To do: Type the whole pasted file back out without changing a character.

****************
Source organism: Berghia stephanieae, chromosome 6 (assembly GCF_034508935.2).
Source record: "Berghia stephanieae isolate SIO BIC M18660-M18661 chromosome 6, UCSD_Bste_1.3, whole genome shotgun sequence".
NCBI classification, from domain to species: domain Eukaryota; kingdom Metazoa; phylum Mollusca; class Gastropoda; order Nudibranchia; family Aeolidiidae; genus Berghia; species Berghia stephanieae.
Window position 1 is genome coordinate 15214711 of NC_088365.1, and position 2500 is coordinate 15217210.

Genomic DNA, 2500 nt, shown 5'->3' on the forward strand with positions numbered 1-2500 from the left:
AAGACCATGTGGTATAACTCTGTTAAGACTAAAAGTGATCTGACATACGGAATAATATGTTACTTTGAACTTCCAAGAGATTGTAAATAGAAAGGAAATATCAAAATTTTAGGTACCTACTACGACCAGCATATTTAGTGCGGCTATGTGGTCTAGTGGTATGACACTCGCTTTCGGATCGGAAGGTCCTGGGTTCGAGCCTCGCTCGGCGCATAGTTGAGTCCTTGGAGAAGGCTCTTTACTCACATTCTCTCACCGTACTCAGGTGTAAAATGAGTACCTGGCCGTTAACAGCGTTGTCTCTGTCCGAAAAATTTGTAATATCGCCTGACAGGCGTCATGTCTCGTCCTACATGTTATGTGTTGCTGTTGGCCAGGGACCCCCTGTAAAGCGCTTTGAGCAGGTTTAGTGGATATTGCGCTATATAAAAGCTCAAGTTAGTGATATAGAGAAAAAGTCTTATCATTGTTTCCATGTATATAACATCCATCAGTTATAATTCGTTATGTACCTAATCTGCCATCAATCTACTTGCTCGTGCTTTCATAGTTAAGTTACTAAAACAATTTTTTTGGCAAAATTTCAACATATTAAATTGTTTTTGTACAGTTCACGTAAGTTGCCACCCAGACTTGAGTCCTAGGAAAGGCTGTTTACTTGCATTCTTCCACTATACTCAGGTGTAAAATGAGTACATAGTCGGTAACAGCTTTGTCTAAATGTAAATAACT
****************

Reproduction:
Source organism: Berghia stephanieae, chromosome 6 (assembly GCF_034508935.2).
Source record: "Berghia stephanieae isolate SIO BIC M18660-M18661 chromosome 6, UCSD_Bste_1.3, whole genome shotgun sequence".
NCBI classification, from domain to species: domain Eukaryota; kingdom Metazoa; phylum Mollusca; class Gastropoda; order Nudibranchia; family Aeolidiidae; genus Berghia; species Berghia stephanieae.
Window position 1 is genome coordinate 15214711 of NC_088365.1, and position 2500 is coordinate 15217210.

Genomic DNA, 2500 nt, shown 5'->3' on the forward strand with positions numbered 1-2500 from the left:
AAGACCATGTGGTATAACTCTGTTAAGACTAAAAGTGATCTGACATACGGAATAATATGTTACTTTGAACTTCCAAGAGATTGTAAATAGAAAGGAAATATCAAAATTTTAGGTACCTACTACGACCAGCATATTTAGTGCGGCTATGTGGTCTAGTGGTATGACACTCGCTTTCGGATCGGAAGGTCCTGGGTTCGAGCCTCGCTCGGCGCATAGTTGAGTCCTTGGAGAAGGCTCTTTACTCACATTCTCTCACCGTACTCAGGTGTAAAATGAGTACCTGGCCGTTAACAGCGTTGTCTCTGTCCGAAAAATTTGTAATATCGCCTGACAGGCGTCATGTCTCGTCCTACATGTTATGTGTTGCTGTTGGCCAGGGACCCCCTGTAAAGCGCTTTGAGCAGGTTTAGTGGATATTGCGCTATATAAAAGCTCAAGTTAGTGATATAGAGAAAAAGTCTTATCATTGTTTCCATGTATATAACATCCATCAGTTATAATTCGTTATGTACCTAATCTGCCATCAATCTACTTGCTCGTGCTTTCATAGTTAAGTTACTAAAACAATTTTTTTGGCAAAATTTCAACATATTAAATTGTTTTTGTACAGTTCACGTAAGTTGCCACCCAGACTTGAGTCCTAGGAAAGGCTGTTTACTTGCATTCTTCCACTATACTCAGGTGTAAAATGAGTACATAGTCGGTAACAGCTTTGTCTAAATGTAAATAACT